A moth's eye and lotus leaf were the inspirations for an antireflective water-repelling, or superhydrophobic, glass coating that holds significant potential for solar panels, lenses, detectors, windows, weapons systems and many other products.The discovery by researchers at the Department o ... more
Samsung licenses ORNL transparent superhydrophobic glass coatings for electronic devices
An ORNL-developed thin glass film with superhydrophobic properties repels water that carries away dust and dirt, reduces light reflection and resists fingerprints and smudges.
07-Oct-2016: Samsung Electronics has exclusively licensed optically clear superhydrophobic film technology from the Department of Energy's Oak Ridge National Laboratory to improve the performance of glass displays on smartphones, tablets and other electronic devices.
ORNL's development of a transparent coating that repels water that carries away dust and dirt, reduces light reflection and resists fingerprints and smudges resulted from approximately three years of superhydrophobic research on glass-based coatings.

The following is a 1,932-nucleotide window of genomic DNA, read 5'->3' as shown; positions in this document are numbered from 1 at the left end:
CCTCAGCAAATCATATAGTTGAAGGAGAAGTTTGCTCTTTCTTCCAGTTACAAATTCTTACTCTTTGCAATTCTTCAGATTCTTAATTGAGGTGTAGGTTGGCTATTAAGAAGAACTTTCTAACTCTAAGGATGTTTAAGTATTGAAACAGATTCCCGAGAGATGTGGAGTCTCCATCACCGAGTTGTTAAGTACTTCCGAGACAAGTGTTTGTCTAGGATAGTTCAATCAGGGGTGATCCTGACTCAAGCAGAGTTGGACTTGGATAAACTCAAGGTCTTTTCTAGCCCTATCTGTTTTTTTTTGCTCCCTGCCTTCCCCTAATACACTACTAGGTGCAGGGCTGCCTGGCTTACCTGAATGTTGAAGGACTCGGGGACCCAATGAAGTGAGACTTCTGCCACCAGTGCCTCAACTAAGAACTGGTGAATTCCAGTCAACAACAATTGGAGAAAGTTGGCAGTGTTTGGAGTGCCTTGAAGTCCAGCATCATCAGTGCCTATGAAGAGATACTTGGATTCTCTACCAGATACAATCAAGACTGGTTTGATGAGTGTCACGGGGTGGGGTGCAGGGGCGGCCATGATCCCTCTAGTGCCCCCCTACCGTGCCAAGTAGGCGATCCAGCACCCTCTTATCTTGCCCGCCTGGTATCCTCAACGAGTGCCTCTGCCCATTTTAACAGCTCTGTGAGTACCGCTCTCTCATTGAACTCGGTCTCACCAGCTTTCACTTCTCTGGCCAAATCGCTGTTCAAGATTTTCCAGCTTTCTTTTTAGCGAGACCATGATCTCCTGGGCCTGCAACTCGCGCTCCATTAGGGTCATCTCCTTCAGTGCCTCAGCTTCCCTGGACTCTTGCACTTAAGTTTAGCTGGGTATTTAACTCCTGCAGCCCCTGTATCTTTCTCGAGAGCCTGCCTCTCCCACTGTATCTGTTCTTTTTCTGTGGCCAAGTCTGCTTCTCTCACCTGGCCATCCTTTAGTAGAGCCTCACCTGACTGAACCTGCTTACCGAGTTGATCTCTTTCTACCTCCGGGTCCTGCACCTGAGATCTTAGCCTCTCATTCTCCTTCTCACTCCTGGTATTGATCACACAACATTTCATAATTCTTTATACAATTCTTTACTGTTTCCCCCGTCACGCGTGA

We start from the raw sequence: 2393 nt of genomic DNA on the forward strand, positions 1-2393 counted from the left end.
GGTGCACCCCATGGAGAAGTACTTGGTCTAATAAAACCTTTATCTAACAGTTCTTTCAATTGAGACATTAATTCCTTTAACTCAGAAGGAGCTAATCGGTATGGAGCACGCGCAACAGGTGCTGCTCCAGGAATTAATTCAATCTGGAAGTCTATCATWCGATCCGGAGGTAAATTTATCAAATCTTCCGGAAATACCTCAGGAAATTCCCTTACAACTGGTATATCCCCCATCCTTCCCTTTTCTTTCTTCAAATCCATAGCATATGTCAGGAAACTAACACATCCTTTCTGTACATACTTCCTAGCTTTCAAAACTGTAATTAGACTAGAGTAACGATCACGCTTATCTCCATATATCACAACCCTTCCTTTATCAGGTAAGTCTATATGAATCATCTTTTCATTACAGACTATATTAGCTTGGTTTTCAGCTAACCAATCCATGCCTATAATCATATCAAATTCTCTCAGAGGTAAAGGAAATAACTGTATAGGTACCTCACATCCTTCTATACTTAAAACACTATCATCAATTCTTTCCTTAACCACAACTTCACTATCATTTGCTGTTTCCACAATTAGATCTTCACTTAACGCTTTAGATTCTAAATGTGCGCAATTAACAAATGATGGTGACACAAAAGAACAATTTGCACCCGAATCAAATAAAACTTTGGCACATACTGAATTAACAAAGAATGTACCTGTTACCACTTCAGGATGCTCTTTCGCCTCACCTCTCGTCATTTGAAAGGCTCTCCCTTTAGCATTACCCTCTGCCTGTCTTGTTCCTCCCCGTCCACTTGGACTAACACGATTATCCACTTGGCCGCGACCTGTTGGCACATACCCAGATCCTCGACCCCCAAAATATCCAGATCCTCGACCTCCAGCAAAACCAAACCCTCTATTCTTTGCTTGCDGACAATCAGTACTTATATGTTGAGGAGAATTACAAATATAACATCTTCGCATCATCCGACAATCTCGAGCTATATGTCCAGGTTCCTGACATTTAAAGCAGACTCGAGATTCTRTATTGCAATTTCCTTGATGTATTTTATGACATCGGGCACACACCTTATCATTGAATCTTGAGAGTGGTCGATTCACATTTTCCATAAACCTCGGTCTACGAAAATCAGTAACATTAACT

"The thin nanostructured layer of porous glass film enables these combined properties, making it suitable for commercial applications," said ORNL's Tolga Aytug, co-inventor of the technology.
To be superhydrophobic, a surface must achieve a water droplet contact angle exceeding 150 degrees. ORNL's coating has a contact angle of between 155 and 165 degrees, so water literally bounces off, taking away dust particles.
The ORNL research team developed the superhydrophobic technology by depositing a thin glass film on a glass surface and heating the coated glass to transform the surface into two material compositions. A selective etching process produces a porous three-dimensional network of high-silica content glass that resembles microscopic coral and enables water-repellent and antireflective properties.
Beyond electronics, the technology holds significant potential for applications in solar panels, lenses, detectors, windows and many other products. The fields of solar panels and architectural windows are still available for licensing.
Aytug led the technology's development in collaboration with ORNL co-inventors Parans Paranthaman, Daniela Bogorin, David Christen, Brian D'Urso and John Simpson and was recognized with an R&D 100 Award in 2015. The work was supported by ORNL's Laboratory Directed Research and Development Program and Technology Innovation Program.